Boulder under-collects use taxes
City of Boulder officials say they may have under-collected between $1.9 million and $5.2 million in construction permit use taxes during the past three years, according to the Boulder County Business Report.
And although the oversight primarily was on its part – through an unreliable tax estimating system – the city expects nearly 1,000 local contractors to pay up.
Starting in August, Boulder officials sent notices to 339 contractors of projects valued more than $250,000, requesting they voluntarily reconcile the projects, determine taxes owed and pay the shortfalls by Dec. 31.
The city will send out another 335 notices in December to projects valued between $60,000 and $250,000, requesting the same actions by April 30, 2010.
A final batch of 229 notices for projects valued between $20,000 and $60,000 will go out in April 2010, with a deadline of payment by Aug. 31, 2010. The spread out approach is meant to avoid overloading city staff.
If the proper payments are made by the deadlines, the city will waive all penalties and interest on the back taxes, Boulder Finance Director Bob Eichem said.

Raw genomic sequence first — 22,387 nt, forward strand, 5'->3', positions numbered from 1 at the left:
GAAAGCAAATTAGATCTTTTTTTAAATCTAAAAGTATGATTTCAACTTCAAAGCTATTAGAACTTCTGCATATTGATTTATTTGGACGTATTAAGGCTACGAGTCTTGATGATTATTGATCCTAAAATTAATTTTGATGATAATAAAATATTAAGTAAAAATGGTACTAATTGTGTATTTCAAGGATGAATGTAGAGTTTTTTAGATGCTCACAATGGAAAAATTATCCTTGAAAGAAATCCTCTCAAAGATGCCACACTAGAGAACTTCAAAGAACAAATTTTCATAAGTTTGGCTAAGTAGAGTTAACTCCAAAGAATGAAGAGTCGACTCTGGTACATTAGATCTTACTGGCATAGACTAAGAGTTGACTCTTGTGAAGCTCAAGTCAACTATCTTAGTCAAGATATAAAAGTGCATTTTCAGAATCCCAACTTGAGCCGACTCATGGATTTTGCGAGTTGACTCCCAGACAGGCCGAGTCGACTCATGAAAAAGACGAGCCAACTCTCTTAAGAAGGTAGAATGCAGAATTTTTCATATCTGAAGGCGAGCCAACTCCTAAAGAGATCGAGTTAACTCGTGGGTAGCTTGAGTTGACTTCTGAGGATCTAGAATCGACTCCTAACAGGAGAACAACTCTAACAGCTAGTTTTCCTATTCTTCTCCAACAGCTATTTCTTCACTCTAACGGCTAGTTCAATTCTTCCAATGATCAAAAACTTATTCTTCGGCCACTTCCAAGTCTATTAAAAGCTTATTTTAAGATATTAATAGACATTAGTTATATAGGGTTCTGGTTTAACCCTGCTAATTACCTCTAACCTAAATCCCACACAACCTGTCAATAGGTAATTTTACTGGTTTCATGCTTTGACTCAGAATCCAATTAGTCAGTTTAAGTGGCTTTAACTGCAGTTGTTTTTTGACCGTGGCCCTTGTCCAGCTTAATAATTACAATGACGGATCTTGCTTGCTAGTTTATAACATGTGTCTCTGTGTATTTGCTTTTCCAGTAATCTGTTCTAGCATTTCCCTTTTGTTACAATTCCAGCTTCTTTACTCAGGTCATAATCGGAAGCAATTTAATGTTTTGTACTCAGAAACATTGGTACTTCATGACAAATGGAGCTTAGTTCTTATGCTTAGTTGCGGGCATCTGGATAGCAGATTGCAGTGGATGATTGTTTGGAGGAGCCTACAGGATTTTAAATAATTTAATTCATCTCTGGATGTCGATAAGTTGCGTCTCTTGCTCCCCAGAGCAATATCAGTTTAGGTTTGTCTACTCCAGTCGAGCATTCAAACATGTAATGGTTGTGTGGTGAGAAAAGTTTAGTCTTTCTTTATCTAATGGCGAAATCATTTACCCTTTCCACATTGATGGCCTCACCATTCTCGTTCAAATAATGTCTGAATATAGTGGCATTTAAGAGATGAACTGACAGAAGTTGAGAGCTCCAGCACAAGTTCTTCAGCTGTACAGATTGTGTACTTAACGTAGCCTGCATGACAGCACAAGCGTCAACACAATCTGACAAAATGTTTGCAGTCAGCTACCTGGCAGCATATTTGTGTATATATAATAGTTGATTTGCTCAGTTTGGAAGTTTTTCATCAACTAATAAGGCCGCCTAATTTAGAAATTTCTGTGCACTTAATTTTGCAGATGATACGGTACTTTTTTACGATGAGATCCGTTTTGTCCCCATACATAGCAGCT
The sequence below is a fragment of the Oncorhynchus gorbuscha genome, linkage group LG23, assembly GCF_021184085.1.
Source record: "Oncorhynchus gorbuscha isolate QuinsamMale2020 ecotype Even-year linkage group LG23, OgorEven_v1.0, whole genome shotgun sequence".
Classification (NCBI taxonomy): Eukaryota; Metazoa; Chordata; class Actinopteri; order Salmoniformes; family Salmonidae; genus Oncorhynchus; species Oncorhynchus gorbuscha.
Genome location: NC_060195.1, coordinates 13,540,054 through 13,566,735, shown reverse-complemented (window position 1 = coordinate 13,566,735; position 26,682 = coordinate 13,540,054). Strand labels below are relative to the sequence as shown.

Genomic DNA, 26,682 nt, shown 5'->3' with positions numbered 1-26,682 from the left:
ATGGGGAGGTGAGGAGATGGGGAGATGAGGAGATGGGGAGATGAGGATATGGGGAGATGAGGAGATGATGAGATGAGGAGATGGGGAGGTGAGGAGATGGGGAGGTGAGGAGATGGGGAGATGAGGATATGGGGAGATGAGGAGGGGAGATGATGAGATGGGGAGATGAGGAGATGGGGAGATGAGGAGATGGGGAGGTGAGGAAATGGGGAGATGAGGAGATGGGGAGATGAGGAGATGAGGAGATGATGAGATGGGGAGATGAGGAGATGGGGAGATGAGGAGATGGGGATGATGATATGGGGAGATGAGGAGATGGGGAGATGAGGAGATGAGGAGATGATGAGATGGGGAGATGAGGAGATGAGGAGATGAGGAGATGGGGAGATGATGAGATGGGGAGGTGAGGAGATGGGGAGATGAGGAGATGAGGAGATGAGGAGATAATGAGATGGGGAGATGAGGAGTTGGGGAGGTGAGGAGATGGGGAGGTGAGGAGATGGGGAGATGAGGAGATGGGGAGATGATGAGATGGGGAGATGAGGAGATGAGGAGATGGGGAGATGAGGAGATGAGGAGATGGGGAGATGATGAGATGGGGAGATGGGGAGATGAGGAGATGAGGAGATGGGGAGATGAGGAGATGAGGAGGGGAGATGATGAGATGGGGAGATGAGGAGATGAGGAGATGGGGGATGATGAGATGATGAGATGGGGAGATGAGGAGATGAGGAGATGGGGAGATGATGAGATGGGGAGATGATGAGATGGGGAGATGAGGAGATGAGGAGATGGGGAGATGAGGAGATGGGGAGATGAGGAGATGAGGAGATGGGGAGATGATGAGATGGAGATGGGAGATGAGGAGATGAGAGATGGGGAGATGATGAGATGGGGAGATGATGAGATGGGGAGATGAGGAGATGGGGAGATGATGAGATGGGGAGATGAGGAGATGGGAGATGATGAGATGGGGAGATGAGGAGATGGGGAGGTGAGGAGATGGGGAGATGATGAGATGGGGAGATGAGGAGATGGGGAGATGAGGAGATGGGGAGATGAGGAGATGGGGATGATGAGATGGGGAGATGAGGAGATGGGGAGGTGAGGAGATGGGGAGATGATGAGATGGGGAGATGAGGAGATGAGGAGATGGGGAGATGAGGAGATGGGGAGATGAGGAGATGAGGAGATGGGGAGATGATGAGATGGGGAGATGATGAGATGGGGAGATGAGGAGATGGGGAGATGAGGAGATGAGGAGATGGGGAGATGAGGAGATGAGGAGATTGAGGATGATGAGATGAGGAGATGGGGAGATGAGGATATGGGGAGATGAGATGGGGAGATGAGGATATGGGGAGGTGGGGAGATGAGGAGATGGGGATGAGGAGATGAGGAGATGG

Marostica on small business, clean technology
The Northern Colorado Business Report sat down with new state economic development director Don Marostica to talk about the challenges facing Colorado.
$2.5 million to CSU for CWD study
A Colorado State University research team has been awarded a $2.5 million National Science Foundation grant to study transmission of chronic wasting disease, or CWD.
CWD affects members of the deer family and is similar to diseases like scrapie in sheep and mad cow disease in cattle. CWD was first discovered in northeastern Colorado and southeastern Wyoming by CSU scientists in the 1960s.
In the NSF-funded project, CSU scientists will conduct field studies on wild mule deer populations in Northern Colorado and focus on the mechanism of transmission. They will also look at how many deer can be infected by a single infected deer. The research will also look at how an individual animal’s genetic make-up can make it more or less susceptible to CWD infection.
“We will be taking a close look at why some deer get sick with CWD and why some don’t,” said Tom Hobbs, CSU professor and project leader. “Is their susceptibility to the disease controlled by the environment where they live? By their genetics? By the other deer they contact? We want to understand the things that determine individual variation in disease transmission.”
The interdisciplinary team will be led by Hobbs and Mike Miller from the Colorado Division of Wildlife. Team members include Randy Boone, research scientist with the Natural Resource Ecology Laboratory; Mike Antolin, biology professor; Jennifer Hoeting, associate professor of statistics; and Simon Tavener, mathematics professor.